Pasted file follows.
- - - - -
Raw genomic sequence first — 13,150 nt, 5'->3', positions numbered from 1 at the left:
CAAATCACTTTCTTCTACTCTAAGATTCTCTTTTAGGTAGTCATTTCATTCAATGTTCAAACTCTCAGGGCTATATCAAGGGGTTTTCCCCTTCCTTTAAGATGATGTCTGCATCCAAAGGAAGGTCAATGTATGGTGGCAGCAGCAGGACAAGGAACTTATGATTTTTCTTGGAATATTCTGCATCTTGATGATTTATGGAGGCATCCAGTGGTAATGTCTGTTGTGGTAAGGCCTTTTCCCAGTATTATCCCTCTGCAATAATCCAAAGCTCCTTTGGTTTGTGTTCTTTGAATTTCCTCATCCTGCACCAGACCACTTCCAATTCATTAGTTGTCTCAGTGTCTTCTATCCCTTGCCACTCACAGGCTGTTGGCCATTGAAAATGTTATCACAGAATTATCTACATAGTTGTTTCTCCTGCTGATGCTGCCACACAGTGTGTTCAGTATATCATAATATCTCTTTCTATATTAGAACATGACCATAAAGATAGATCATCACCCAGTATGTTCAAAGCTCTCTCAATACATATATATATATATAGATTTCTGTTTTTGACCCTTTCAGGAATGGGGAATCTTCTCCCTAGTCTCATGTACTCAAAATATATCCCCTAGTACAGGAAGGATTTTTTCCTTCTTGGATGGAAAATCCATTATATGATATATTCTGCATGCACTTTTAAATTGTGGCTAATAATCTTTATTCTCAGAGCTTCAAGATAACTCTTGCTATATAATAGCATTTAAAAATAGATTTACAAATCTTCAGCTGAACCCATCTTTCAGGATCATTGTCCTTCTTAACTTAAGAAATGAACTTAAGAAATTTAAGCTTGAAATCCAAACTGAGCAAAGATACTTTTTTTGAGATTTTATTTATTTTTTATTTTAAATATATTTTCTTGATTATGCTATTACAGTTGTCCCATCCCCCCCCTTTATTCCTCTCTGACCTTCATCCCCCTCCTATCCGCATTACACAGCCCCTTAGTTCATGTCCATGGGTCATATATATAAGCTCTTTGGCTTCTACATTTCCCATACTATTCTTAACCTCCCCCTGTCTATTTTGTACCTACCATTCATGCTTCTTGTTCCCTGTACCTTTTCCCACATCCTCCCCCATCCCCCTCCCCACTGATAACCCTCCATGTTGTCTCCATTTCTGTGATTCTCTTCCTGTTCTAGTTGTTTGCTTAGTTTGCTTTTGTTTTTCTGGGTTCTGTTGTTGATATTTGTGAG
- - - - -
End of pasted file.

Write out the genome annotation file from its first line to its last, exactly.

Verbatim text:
Raw genomic sequence first — 13,150 nt, 5'->3', positions numbered from 1 at the left:
CAAATCACTTTCTTCTACTCTAAGATTCTCTTTTAGGTAGTCATTTCATTCAATGTTCAAACTCTCAGGGCTATATCAAGGGGTTTTCCCCTTCCTTTAAGATGATGTCTGCATCCAAAGGAAGGTCAATGTATGGTGGCAGCAGCAGGACAAGGAACTTATGATTTTTCTTGGAATATTCTGCATCTTGATGATTTATGGAGGCATCCAGTGGTAATGTCTGTTGTGGTAAGGCCTTTTCCCAGTATTATCCCTCTGCAATAATCCAAAGCTCCTTTGGTTTGTGTTCTTTGAATTTCCTCATCCTGCACCAGACCACTTCCAATTCATTAGTTGTCTCAGTGTCTTCTATCCCTTGCCACTCACAGGCTGTTGGCCATTGAAAATGTTATCACAGAATTATCTACATAGTTGTTTCTCCTGCTGATGCTGCCACACAGTGTGTTCAGTATATCATAATATCTCTTTCTATATTAGAACATGACCATAAAGATAGATCATCACCCAGTATGTTCAAAGCTCTCTCAATACATATATATATATATAGATTTCTGTTTTTGACCCTTTCAGGAATGGGGAATCTTCTCCCTAGTCTCATGTACTCAAAATATATCCCCTAGTACAGGAAGGATTTTTTCCTTCTTGGATGGAAAATCCATTATATGATATATTCTGCATGCACTTTTAAATTGTGGCTAATAATCTTTATTCTCAGAGCTTCAAGATAACTCTTGCTATATAATAGCATTTAAAAATAGATTTACAAATCTTCAGCTGAACCCATCTTTCAGGATCATTGTCCTTCTTAACTTAAGAAATGAACTTAAGAAATTTAAGCTTGAAATCCAAACTGAGCAAAGATACTTTTTTTGAGATTTTATTTATTTTTTATTTTAAATATATTTTCTTGATTATGCTATTACAGTTGTCCCATCCCCCCCCTTTATTCCTCTCTGACCTTCATCCCCCTCCTATCCGCATTACACAGCCCCTTAGTTCATGTCCATGGGTCATATATATAAGCTCTTTGGCTTCTACATTTCCCATACTATTCTTAACCTCCCCCTGTCTATTTTGTACCTACCATTCATGCTTCTTGTTCCCTGTACCTTTTCCCACATCCTCCCCCATCCCCCTCCCCACTGATAACCCTCCATGTTGTCTCCATTTCTGTGATTCTCTTCCTGTTCTAGTTGTTTGCTTAGTTTGCTTTTGTTTTTCTGGGTTCTGTTGTTGATATTTGTGAG